This is effectively retrospective taxation and the changes were never set out or implied in the original contracts for the properties.
Changing tax law after the fact is generally considered bad policy, and in some cases it may even be unconstitutional.
A copy of our letter to Kevin Cardiff (pictured inset) is below.
Department of Finance
Upper Merrion Street
16th December 2010,
Regarding changes made to Section 23 allowances in the 2011 Budget.
Dear Mr. Cardiff,
Section 23 was set out to encourage urban renewal, which was duly provided and paid for by willing investors in return for certain contractual tax incentives which would have an effect of reducing an investors Case V tax bill in return.
The removal of this before the 10yr deadline and ring-fencing of same is effectively breaking a contract with the people who supported the Urban Renewal schemes. While we accept that they may have been continued for too long, we equally believe that reneging on this is flawed policy, sadly, flawed policy has tended to extend far beyond the scope of this latest tax grab, but that is an aside.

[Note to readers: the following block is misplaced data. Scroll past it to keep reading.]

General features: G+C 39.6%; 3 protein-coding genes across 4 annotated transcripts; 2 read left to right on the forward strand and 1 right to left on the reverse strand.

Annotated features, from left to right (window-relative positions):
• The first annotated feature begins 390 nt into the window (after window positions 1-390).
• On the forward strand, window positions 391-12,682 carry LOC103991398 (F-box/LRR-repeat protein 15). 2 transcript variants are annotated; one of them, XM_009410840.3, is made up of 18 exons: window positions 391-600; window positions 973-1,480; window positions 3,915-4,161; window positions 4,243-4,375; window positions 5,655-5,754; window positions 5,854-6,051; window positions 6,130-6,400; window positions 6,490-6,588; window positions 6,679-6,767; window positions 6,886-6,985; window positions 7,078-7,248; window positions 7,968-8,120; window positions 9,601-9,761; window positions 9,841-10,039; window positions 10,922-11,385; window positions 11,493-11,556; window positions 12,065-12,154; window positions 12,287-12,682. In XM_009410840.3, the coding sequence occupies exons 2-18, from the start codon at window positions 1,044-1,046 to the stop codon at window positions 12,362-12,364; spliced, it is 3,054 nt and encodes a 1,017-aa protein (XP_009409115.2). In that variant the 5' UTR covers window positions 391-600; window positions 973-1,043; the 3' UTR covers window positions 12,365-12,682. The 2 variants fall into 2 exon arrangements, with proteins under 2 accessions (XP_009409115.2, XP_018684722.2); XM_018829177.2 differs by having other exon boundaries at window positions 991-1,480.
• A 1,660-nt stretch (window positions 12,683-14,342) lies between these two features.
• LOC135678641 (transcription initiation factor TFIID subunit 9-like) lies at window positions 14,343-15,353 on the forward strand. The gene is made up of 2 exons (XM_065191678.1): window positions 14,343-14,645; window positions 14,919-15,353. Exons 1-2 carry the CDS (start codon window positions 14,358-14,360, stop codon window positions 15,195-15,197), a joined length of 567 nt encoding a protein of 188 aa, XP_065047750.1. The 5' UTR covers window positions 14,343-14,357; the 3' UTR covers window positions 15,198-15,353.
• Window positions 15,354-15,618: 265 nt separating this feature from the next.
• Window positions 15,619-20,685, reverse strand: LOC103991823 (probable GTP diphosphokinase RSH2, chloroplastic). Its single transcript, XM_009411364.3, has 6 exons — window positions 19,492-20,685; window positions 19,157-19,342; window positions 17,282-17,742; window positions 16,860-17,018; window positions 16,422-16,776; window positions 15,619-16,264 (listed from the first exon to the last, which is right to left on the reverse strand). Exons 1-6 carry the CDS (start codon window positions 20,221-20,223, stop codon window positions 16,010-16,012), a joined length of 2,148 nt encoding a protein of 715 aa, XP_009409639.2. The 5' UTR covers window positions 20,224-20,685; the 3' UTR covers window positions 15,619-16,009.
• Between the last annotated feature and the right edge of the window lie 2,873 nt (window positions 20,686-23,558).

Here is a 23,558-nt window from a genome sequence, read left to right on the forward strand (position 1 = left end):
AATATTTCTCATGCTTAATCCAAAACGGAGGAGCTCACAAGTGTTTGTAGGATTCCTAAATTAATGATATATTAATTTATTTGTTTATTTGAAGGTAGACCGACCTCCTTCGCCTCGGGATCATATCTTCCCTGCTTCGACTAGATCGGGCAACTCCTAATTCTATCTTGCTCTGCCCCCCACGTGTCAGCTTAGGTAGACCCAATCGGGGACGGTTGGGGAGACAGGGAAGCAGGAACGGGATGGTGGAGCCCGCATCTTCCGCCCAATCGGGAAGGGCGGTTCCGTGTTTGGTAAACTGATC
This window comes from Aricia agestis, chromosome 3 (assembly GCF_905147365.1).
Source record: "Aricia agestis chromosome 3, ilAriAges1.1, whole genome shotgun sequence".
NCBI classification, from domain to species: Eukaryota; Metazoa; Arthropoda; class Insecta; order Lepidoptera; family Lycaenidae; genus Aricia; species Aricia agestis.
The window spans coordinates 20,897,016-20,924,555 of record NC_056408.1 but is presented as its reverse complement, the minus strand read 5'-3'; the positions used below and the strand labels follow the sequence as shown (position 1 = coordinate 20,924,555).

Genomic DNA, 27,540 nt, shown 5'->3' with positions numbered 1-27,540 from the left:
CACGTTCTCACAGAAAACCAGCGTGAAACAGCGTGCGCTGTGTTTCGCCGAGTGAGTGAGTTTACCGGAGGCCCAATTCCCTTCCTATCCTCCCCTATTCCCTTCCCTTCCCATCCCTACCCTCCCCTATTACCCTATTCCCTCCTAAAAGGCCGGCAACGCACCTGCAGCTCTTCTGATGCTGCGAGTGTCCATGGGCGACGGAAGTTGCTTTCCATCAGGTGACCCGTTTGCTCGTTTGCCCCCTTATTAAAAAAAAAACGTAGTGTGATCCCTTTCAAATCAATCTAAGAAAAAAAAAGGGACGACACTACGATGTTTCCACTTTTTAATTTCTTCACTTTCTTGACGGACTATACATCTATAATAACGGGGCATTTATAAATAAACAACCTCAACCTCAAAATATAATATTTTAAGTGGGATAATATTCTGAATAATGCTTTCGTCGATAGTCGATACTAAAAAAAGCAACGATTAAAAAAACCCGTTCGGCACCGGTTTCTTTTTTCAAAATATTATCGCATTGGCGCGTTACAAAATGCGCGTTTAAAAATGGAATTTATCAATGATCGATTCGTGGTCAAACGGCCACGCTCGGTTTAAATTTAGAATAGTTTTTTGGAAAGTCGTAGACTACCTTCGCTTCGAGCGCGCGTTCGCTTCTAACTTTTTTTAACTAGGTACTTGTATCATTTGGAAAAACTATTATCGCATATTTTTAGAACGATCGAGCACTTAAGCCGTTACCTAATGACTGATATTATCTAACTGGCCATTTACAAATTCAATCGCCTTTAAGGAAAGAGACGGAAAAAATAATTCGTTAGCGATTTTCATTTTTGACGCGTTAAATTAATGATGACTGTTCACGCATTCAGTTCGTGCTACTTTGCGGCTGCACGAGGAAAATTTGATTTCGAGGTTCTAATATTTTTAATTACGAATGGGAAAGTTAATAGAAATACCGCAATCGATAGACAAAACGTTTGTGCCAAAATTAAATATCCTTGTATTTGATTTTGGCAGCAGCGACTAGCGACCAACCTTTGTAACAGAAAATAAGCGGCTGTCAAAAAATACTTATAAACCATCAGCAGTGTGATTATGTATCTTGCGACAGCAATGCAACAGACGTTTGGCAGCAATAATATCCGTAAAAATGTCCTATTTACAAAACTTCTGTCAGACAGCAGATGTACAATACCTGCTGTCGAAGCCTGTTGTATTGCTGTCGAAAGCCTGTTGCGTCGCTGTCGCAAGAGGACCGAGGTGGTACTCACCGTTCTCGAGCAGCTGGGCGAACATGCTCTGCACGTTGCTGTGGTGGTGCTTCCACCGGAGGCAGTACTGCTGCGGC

It was never set out in the conditions of a Section 23 contract that it was open to the types of changes that were introduced in Budget 2011, we therefore are asking for a return letter outlining the basis upon which this was enacted, not from Department of Finance perspective of being able to enact whatever policy they see fit, but from the perspective of the actual contract which was agreed upon in a Section 23 property.
Any reference to your own policy making abilities is obviously welcome, but not the core request of this letter.
We have a professional obligation to the many clients we have who took out mortgages on these properties to obtain these answers; your swift response will be appreciated.